Sunday, July 6, 2014

Notes from the "Radical Community Care" workshop at the AMC 2014

The Radical Community Care workshop was widely attended, the large basement room was packed with folks sitting in all the chairs and on the floor, and it felt good. It felt good to come together with my co-presenters, like a creative act. It felt good to look around the room and see each of the people who had come to this workshop. It felt good to have this discussion be hosted in the "Kids, Caregivers, and Community" Practice Space. (We don't want to be isolated or marginalized. Children, parents, and childcare volunteers need community support. Our goal this year, was to emphasize the necessity of more community support for childcare, as well as to be more inclusive of the intersections of social justice issues. And our desire for this workshop was to facilitate a discussion that would include childcare, as well as go beyond it, to other community care concerns. We wanted to expand our collective access by working together with others, especially disability justice folks.) And finally, it felt good to see the smiles in the eyes of my presenters as we left the space. Notes were hard to take in this discussion based workshop so this is kind of a rough, ethereal report back of collective notes as reassembled in my back garden at home.

Bulletin board w/ collective notes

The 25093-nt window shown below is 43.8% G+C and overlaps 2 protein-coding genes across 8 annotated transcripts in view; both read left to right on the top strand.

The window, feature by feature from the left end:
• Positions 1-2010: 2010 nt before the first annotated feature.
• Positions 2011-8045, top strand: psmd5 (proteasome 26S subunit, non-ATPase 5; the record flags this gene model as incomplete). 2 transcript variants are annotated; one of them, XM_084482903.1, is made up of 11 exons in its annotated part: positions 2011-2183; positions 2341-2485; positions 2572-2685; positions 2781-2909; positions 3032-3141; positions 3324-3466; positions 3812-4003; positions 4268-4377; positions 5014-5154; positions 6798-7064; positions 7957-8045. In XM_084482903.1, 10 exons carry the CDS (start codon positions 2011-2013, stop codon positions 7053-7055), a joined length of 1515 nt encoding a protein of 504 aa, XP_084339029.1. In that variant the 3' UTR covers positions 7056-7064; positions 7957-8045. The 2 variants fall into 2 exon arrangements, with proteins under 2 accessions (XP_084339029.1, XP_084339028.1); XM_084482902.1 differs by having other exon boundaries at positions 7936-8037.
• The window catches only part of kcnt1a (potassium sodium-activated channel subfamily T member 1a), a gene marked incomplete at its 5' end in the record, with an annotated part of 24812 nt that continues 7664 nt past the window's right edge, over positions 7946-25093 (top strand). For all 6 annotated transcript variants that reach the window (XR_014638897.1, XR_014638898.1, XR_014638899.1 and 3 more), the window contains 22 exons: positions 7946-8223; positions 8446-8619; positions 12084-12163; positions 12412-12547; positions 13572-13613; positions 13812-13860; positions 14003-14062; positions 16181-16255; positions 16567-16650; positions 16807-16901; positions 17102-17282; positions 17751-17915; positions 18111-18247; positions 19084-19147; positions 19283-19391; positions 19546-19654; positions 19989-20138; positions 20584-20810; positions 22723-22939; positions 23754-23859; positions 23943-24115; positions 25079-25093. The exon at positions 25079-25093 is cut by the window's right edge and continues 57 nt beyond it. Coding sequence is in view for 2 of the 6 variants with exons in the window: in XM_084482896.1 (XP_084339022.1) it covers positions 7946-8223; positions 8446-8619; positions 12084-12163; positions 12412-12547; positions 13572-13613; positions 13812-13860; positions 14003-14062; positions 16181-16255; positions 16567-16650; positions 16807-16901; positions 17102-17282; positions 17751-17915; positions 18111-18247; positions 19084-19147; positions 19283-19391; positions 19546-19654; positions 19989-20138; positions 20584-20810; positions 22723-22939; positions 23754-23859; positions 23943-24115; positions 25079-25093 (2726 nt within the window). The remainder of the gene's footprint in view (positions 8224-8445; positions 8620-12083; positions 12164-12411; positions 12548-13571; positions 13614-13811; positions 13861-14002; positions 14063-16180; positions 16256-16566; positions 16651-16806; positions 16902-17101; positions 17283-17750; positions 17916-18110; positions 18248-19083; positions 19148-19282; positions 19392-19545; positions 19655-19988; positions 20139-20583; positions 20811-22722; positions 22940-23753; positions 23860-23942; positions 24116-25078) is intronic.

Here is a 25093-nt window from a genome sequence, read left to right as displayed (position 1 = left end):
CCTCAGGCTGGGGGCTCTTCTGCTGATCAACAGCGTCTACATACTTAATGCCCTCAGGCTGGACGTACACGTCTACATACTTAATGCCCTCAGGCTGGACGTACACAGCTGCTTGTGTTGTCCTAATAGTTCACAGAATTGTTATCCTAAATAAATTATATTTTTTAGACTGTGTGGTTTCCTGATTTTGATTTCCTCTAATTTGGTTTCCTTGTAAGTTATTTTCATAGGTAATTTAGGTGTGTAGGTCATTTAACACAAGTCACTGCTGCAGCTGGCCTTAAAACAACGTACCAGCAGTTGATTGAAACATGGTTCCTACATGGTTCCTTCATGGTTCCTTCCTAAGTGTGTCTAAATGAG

My backyard

At first we went around the room and talked a short bit about ourselves

Smitty was good at facilitating a braver space as we had also all discussed earlier what kind of space we would like to work together in, to be respectful to each other, as we came together through our differences which was admittedly difficult and ambitious of us. One thing we discussed that we would address any issue or problem that came up in our space, no matter how long it took, and not push it aside in order to get through our agenda. We did take a lot of time talking about that and having an introduction go round, although that doesn't always work at the AMC, we felt it was needed for this workshop. It did feel good listening to each person at the workshop as they had a moment to share themselves.

Then we each said a little thing about ourselves before plunging into community discussion about issues we faced w/ possible solutions/take aways that could help with these problems.

I gave out a hand out with tips on how to support parents and children on one side and an outline of the kidz city model on the other.

Anna Sani energized the room with her recent collective successes--she had just come from a campaign that included youth to legalize medical marijuana in New York state the day before - that in her words: "We won BECAUSE we were a collection of parents, caregivers, and sick folks - not DESPITE the fact we were a collection of parents, caregivers, and sick folks." That was some good energy to share, about winning; that we don't always get to share. Although it is important to talk about it all--the good, the bad, and the hard to define. Talk about it! was actually the first tip that came up.

the roses say we are all at different places and thats ok

Radical Community Care: Let's Talk About It!

My cat helps me transcribe the list of problems


* How to Access Differently-Abled Communities as a previously able bodied person
* Racism in Disabled Communities
* Survivors (Acknowledgement of Trauma)
* Giving of care and emotional work being gender based

And here are some more problems I remember being brought up but weren't written down: